Design and development process

I’ve just posted some new content on a new work-in-progress portfolio site.

under Concept Development, I’ve got quite a few images from the design process (sketches) and development (technical drawings, etc.) from a typical footwear project, you might find interesting.

Click the Read More link below the first image for the complete set of pics. More text on the way soon, too.

[edt] heres the images. larger ones on my site. R




I love it, really nice mix of sketching, photos. really inspires me.
Thanks Mr Hummel.
What sort of work do you present to your board (bosses), do you do big pres boards, with mood boards, colors, materials etc.
or do you just go from early concept sketches.

Actually, internally we do very little in the way design presentation. As department manager, I am responsible for the design direction and final designs, so much in our small company is very informal…and I have the final say.

Usually, I will work with our designer (or on my own designs) to explore design directions in the rough sketches like you see on my site. From this, we then do an illustrator line drawing that I can discus with sales. This drawing is then the same drawing (plus detailling) that goes to the fty in asia for prototyping. I dont think I have ever had the time or need to do fancy marker or photoshop renderings for a presentation…

Not all designs however are “presented”, depending on the timing.

As well, typically, we work with competitor samples or images of existing shoes to help sales get an idea where we are going. In my experience, I have found that even with the best drawing or illustration, it is difficult for a non-designer to “see” the design in an effective way. Working “by example” seems to help a lot. I might show sales a few different pages of images (maybe 20 on each) to help get a general idea of direction (such as “clean, contemporary” showing lots of basketball shoes, or “technical, traditional” showing some performance running shoes…etc.).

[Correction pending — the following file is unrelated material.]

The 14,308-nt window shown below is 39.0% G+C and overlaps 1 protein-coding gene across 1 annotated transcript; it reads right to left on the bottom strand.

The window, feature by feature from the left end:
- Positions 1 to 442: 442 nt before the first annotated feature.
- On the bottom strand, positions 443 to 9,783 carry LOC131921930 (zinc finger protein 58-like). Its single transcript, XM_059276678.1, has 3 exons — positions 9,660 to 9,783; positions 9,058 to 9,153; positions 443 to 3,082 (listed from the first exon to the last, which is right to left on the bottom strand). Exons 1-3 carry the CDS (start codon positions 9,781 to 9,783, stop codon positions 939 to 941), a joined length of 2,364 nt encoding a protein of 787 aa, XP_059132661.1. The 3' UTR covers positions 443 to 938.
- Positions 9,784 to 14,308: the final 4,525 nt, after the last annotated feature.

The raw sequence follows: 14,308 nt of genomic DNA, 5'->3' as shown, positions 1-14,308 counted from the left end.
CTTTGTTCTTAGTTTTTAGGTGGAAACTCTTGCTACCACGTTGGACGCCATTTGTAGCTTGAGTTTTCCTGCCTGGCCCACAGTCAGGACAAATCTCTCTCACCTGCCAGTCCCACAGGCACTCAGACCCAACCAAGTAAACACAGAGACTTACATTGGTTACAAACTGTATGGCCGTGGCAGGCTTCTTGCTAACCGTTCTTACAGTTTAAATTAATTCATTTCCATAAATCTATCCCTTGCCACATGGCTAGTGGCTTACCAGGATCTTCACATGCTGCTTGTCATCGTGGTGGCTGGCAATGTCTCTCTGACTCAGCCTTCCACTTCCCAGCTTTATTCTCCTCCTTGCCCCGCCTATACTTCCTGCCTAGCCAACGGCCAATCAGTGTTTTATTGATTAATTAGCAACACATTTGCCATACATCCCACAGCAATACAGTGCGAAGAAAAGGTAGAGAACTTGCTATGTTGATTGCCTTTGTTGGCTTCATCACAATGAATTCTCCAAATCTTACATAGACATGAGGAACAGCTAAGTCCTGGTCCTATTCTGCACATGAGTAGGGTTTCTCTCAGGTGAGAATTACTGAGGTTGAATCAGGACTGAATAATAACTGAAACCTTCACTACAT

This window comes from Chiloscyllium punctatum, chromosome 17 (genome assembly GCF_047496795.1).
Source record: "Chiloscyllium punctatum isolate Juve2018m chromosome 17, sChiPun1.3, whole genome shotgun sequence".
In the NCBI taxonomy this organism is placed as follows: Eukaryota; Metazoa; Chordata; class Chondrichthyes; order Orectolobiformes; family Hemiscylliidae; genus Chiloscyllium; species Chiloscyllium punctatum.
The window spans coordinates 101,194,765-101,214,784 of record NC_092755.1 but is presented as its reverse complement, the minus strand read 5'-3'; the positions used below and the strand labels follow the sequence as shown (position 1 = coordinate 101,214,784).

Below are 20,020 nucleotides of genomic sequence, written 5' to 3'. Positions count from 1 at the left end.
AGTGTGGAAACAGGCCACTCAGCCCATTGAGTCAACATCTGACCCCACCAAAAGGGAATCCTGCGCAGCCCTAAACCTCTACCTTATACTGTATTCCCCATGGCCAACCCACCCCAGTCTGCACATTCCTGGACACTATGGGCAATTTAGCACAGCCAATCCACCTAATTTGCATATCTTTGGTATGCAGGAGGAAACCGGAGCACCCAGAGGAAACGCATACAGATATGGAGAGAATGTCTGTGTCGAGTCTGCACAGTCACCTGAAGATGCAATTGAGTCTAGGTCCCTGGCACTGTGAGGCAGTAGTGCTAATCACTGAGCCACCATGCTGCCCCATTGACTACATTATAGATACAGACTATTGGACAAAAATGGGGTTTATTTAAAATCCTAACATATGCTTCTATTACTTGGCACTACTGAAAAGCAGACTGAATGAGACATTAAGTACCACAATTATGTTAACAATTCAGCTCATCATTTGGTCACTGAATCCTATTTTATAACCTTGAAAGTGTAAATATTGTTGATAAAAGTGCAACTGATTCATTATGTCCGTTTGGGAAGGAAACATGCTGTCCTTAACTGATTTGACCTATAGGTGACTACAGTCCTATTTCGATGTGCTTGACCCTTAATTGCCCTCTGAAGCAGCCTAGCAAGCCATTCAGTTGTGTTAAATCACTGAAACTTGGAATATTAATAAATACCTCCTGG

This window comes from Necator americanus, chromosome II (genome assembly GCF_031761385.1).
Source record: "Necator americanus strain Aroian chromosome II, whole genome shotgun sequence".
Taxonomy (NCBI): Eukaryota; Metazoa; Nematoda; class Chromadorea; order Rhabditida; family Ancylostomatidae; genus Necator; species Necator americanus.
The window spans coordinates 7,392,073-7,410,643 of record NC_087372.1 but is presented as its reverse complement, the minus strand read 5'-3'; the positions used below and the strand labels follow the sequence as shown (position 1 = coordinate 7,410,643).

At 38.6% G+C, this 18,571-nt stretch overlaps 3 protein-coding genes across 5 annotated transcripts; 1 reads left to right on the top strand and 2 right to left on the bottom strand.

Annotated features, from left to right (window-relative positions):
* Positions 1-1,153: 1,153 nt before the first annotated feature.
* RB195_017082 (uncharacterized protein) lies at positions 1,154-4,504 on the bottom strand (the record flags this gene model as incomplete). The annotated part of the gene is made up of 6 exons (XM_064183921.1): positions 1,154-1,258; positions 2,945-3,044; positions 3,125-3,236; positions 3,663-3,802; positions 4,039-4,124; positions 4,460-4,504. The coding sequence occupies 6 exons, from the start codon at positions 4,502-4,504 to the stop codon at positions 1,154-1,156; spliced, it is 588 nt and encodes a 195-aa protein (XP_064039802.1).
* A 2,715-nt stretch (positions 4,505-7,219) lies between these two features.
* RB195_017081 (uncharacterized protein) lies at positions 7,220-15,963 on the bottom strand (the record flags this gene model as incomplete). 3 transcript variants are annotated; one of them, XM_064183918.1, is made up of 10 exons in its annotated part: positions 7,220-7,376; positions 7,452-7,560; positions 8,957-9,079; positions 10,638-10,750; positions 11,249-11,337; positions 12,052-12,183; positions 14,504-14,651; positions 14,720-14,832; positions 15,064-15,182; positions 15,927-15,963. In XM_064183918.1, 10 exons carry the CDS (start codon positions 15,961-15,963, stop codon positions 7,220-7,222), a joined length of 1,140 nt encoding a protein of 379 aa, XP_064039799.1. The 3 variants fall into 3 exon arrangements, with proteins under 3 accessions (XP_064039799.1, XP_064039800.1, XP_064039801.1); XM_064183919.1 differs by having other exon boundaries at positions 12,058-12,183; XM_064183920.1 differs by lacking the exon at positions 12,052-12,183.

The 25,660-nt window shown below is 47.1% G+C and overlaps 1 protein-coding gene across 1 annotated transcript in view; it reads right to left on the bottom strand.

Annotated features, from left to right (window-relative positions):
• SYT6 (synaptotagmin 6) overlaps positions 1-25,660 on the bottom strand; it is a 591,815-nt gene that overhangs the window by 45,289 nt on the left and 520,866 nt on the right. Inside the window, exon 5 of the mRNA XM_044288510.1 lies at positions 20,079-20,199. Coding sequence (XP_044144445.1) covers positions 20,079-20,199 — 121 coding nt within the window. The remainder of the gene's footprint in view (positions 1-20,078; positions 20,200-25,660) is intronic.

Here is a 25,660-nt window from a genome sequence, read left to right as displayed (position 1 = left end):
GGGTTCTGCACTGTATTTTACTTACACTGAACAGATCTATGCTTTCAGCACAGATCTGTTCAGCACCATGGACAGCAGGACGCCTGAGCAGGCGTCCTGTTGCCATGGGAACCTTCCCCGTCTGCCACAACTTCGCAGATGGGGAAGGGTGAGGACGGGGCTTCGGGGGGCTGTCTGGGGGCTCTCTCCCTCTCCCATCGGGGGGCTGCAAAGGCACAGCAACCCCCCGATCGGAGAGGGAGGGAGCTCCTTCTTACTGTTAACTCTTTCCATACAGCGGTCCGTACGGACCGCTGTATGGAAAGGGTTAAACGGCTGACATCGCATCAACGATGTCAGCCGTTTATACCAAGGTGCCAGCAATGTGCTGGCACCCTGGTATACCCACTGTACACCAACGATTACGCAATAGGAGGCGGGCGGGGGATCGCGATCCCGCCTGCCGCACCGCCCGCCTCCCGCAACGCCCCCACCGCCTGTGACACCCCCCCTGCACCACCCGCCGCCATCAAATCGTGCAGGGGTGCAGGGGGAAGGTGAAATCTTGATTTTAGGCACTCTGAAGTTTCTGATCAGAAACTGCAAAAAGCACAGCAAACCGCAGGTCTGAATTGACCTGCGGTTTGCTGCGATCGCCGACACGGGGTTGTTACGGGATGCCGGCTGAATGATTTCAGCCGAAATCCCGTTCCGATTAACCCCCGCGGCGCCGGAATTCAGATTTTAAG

As well, sometimes mood boards are used to help describe the target idea, and material or color samples.

In a way, being in a small company makes life a lot easier. Sometimes designs are also worked up “on the fly”, with quick sketches, sometimes even AT the fty (or in the hotel room). In these cases (usually where time is an issue…which it almost always is), the final design can come from one sketch, without a lot of exploration.

Of course, I would always like to have the luxury to sketch and sketch for weeks, exploring every option. At hummel however (and also in my last job, where I would do something like 20 shoes a season), there often isnt time. I may only have an half a day to do a design from initial concept to final production drawing…

…the good thing this has tought me is to be very “efficient”. I would say that something like 80% of the design sketches I do become final shoes. No time for fooling around and sketching stuff that wont be productive. Its also why I usually do side view drawings, as opposed to 3d views, so they can easily be scanned into illustrator, or sometimes just handed over as is to a fty to make a sample.

…just the realities of working in a small company without lots of time and resources! I certainly am jealous when Yo (Michael from Nike, Jordan Brand) says he will sketch for 2-3 weeks!

hope this is informative!


That’s great work!

wow! very enlightening! 80% of the setches you do make it into production, would you say that is due to your circumstance or your experience? if you were to work in a larger company do you think your mindset would change?